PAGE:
At our editorial meeting this morning, Eric Kleefeld flagged several recent polls that appear to show public opinion on health care is where I feel like it’s been all the way back to 1994 and before. That is, there’s broad public support for reform that creates universal or near-universal coverage but also enough concerns about costs, taxes and access to provide fertile ground for opponents to chip away and possibly destroy support for any real plan.
Wipe away all the spin and procedural mumbojumbo and it seems you’ll have an outline of a bill in both houses and then the month of August off where each side will battle to drive the narrative of public debate (in a generally dead news period) and try to determine how things are going to look in September.
The problem is that the White House and the reformers are coming into this month long period pretty wrong-footed. On a big plan like this, it’s usually easier to tear down than to build up. Easy to raise concerns and spook people with scare stories than to make a global case for a critical reform. And all the discussion right now seems to be on the negative side of the equation. That wasn’t the case six weeks ago; but it does seem like that now.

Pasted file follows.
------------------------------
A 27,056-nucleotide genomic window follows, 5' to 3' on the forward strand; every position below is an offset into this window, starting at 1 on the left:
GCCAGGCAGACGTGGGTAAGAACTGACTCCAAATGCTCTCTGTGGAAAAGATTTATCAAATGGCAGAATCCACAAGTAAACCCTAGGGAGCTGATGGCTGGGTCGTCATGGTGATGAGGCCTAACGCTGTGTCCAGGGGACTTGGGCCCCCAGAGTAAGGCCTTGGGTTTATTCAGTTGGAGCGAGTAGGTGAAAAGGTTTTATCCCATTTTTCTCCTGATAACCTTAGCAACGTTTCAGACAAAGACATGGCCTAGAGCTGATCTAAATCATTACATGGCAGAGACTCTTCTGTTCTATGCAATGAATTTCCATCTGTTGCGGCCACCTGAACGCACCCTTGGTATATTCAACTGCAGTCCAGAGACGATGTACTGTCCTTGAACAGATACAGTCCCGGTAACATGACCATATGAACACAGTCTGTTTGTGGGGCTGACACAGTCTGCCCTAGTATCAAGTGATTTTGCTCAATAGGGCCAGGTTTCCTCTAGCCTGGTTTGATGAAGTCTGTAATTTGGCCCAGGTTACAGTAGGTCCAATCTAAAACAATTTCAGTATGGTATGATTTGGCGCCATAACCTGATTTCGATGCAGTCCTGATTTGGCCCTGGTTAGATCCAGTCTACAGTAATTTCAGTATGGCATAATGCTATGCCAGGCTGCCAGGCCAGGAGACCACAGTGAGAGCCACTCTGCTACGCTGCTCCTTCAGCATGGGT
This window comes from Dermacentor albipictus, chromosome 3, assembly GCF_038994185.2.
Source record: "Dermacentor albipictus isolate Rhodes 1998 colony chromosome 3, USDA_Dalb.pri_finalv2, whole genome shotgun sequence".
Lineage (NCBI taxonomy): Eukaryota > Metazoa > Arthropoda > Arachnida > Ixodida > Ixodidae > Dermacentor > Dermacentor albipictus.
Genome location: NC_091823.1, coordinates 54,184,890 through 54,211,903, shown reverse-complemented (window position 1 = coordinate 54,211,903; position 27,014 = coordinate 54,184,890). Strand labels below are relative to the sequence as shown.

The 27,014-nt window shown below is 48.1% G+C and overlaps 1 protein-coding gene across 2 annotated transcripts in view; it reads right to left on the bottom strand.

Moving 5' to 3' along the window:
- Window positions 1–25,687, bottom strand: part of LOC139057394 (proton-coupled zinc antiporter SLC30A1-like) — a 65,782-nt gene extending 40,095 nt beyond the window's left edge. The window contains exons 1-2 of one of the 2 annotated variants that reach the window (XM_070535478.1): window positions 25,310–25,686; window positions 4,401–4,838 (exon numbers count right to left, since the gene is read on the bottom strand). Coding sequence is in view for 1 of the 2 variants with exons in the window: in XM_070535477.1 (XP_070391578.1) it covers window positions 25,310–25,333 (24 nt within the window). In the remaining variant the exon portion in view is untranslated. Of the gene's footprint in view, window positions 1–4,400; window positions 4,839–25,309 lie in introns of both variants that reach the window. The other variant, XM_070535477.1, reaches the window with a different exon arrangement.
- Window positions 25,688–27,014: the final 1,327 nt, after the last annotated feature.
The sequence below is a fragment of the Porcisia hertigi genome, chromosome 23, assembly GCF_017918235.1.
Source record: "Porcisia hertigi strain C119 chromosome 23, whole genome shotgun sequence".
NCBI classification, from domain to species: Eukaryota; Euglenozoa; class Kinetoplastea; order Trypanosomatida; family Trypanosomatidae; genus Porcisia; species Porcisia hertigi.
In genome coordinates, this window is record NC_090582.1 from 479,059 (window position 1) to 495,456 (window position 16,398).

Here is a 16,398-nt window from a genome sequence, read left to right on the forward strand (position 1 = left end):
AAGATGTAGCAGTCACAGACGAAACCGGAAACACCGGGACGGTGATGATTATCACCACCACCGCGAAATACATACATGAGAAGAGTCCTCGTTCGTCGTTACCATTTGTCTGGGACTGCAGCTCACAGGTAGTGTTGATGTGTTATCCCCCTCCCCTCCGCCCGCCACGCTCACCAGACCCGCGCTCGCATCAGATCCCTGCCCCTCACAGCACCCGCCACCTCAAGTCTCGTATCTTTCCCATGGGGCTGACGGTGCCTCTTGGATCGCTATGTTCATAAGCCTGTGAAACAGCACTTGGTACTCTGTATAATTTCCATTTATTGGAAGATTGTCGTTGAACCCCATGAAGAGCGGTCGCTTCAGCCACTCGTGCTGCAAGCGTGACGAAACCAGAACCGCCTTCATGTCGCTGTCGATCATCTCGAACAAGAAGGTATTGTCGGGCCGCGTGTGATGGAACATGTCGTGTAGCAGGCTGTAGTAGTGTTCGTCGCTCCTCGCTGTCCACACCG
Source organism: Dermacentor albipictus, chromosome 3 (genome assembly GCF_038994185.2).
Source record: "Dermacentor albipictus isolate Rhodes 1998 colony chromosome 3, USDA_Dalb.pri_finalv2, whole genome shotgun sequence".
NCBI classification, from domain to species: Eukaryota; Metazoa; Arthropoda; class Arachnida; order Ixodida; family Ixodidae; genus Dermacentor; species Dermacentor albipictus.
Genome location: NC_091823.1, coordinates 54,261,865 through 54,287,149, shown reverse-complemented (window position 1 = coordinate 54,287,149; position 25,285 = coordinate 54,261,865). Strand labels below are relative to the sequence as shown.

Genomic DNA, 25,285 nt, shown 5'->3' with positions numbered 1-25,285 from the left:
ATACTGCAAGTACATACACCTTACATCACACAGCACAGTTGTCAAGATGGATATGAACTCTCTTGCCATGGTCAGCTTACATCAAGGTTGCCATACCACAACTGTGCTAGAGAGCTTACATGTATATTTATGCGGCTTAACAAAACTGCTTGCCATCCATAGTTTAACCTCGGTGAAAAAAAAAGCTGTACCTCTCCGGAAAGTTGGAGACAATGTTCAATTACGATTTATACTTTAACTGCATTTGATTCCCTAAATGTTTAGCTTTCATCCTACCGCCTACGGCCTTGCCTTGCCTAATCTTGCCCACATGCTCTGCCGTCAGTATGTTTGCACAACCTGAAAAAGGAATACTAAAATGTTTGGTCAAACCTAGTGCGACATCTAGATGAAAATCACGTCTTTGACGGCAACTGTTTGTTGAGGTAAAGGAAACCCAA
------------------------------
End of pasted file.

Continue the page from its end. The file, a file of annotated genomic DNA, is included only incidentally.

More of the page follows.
From one perspective, a president goes into a down month like this with a lot of advantages. He’s still president. He can get on TV pretty much whenever he wants. But the Congress is spread out around the country, fragmented and unable — as they are in DC — to coordinate and sustain a counter-conversation.
But I don’t feel like I’m hearing from the White House any clear narrative, any clear and digestible argument for why this is necessary. I hear the phrase ‘public plan’. But it’s such a blah-blah gobbledegook phrase that even though I’m fairly deep into the policy details of this debate, half the time even I find myself forgetting exactly what that even means.
Josh Marshall is editor and publisher of TalkingPointsMemo.com.